Number-loving people all over the world want to communicate and compare their numbers with each other. This requires everyone expressing measurements using similar units. The International System of Units is the most widely used system of measurement and was developed so that measurements could be compared between different disciplines.

There are seven base SI units based on invariant constants in nature, such as the speed of light in a vacuum. The seven SI units are: second (s) for time, meter (m) for length, kilogram (kg) for mass, ampere (A) for electric current, kelvin (K) for temperature, mole (mol) for amount of substance, and candela (cd) for luminous intensity.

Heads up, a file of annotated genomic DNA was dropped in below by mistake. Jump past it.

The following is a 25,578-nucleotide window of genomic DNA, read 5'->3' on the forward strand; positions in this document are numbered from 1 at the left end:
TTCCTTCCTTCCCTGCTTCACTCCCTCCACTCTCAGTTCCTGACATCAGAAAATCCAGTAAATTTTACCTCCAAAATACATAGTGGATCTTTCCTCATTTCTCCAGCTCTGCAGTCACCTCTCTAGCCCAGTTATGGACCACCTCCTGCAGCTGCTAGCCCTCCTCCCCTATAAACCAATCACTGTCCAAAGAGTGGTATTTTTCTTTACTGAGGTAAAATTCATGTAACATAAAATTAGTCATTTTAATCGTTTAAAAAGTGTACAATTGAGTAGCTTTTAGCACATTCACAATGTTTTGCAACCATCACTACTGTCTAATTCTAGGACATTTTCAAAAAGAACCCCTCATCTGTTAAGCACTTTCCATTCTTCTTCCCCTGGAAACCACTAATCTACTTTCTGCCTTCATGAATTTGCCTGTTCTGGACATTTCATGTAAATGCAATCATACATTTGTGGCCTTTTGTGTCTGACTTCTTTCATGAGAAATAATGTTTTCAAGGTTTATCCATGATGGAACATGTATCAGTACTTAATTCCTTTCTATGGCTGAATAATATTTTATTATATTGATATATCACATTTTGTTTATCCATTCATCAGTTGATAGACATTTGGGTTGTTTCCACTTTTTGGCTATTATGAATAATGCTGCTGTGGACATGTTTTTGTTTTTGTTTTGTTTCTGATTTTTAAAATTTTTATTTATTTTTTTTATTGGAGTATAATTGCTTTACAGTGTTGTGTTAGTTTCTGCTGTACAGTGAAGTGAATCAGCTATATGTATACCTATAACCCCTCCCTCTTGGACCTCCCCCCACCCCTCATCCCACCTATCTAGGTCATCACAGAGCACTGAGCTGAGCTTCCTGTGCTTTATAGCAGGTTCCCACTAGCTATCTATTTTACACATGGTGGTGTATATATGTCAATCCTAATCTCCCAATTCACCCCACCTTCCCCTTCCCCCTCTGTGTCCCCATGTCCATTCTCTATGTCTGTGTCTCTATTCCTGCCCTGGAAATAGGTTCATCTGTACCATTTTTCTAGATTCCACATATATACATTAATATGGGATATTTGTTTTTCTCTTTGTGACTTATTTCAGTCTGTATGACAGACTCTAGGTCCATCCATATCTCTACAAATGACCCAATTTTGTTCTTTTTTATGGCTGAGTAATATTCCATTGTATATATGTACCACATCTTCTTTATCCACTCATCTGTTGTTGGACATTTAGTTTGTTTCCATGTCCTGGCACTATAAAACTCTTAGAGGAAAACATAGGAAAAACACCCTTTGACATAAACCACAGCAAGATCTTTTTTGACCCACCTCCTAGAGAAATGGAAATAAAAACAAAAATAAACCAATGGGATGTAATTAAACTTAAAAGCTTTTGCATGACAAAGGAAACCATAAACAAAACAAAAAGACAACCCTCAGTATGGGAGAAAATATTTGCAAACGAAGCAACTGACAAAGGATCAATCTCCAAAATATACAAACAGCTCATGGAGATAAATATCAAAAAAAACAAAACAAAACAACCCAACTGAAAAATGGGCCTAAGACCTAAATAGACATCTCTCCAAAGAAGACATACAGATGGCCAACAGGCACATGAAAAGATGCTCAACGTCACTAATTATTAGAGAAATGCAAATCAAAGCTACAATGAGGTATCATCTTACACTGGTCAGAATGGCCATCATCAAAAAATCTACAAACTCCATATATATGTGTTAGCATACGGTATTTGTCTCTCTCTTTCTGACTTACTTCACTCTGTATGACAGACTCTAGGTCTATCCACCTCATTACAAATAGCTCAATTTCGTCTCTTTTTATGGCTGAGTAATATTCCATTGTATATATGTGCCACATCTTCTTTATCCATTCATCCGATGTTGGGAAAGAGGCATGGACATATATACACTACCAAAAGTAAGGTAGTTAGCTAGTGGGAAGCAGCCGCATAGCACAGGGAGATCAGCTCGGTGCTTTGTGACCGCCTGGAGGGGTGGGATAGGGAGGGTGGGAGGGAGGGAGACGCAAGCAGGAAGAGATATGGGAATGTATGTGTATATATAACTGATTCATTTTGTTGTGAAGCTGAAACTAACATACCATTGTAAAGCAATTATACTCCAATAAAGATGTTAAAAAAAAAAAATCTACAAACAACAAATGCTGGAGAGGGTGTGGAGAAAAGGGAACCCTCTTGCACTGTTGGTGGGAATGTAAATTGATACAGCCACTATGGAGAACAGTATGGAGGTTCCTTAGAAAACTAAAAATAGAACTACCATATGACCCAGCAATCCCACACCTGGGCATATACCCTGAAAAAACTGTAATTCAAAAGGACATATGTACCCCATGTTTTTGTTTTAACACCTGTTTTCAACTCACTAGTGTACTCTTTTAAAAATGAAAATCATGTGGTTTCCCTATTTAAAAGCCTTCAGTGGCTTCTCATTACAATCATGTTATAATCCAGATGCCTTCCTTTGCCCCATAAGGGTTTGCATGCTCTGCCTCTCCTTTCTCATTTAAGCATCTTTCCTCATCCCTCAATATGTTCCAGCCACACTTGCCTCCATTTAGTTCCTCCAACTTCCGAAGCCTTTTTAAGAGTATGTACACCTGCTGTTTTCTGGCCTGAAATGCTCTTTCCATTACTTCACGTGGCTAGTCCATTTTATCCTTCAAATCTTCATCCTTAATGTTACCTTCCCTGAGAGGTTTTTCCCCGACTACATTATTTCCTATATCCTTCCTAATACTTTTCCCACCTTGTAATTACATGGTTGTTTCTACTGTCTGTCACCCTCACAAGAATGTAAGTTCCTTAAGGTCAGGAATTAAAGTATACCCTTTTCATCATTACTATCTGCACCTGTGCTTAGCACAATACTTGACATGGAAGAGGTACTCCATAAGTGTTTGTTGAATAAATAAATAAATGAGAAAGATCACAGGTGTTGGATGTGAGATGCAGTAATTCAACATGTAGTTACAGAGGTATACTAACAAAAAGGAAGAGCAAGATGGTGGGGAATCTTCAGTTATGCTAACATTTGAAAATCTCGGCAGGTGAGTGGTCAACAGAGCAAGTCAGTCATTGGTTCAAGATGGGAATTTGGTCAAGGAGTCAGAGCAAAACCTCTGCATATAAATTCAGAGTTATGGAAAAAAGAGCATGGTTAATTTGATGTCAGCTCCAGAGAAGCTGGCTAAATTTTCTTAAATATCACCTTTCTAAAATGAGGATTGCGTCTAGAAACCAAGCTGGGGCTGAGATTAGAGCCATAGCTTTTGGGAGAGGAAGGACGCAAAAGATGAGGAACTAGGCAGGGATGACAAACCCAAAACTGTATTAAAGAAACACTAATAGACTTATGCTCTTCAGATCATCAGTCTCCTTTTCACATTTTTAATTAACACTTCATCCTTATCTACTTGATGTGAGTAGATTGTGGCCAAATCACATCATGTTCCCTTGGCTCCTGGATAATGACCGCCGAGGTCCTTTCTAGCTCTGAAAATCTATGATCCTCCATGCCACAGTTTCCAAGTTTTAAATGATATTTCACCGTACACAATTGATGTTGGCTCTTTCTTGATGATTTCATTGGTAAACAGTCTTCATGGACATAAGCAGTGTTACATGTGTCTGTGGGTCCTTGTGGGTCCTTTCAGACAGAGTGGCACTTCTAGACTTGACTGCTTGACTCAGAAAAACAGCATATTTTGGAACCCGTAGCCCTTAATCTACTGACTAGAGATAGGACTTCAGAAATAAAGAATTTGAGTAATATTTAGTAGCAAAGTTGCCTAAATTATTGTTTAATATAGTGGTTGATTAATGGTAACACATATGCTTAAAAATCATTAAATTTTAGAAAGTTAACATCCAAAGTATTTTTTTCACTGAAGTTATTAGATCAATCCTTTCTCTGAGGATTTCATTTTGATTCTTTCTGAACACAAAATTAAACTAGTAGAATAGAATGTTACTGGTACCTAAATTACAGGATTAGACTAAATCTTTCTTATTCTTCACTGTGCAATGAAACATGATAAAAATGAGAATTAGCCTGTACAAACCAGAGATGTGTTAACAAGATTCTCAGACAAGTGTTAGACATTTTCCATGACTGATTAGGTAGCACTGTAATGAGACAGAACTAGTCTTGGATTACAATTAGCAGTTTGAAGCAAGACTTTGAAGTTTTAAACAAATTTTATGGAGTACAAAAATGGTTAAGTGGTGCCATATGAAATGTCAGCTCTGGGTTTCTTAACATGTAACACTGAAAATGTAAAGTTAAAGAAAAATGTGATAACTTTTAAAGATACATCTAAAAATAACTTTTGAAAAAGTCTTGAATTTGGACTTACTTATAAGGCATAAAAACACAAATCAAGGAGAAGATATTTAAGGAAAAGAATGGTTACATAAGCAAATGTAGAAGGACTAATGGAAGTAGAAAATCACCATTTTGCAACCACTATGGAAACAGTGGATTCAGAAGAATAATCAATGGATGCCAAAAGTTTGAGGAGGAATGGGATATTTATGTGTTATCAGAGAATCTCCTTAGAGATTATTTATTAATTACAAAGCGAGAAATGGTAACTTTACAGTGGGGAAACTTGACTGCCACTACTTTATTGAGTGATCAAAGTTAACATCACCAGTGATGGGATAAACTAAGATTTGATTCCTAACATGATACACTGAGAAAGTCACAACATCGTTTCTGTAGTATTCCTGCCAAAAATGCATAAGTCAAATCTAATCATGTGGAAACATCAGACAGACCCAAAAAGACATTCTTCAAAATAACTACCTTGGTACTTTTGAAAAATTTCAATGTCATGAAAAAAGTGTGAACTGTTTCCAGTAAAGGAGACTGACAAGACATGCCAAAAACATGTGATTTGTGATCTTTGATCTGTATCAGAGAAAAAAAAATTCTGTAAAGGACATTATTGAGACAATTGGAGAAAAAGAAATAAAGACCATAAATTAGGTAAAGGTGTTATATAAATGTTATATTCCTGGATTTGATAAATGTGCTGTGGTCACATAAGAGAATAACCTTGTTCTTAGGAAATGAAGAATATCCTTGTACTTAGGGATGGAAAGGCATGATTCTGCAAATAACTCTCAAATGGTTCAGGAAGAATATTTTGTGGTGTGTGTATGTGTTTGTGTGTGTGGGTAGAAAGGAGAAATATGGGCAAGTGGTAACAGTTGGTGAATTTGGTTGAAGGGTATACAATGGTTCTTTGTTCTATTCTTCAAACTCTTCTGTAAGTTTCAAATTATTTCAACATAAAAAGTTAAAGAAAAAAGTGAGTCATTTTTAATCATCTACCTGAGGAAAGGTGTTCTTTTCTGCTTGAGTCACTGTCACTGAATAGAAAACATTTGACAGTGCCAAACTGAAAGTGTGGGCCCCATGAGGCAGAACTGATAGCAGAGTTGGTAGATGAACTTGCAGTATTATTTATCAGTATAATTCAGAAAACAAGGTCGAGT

These base units can be combined to create a variety of derived units for measurements of diverse quantities such as force measured in newtons (N = kg·m/s2) and energy measured in joules (J = kg·m2/s2).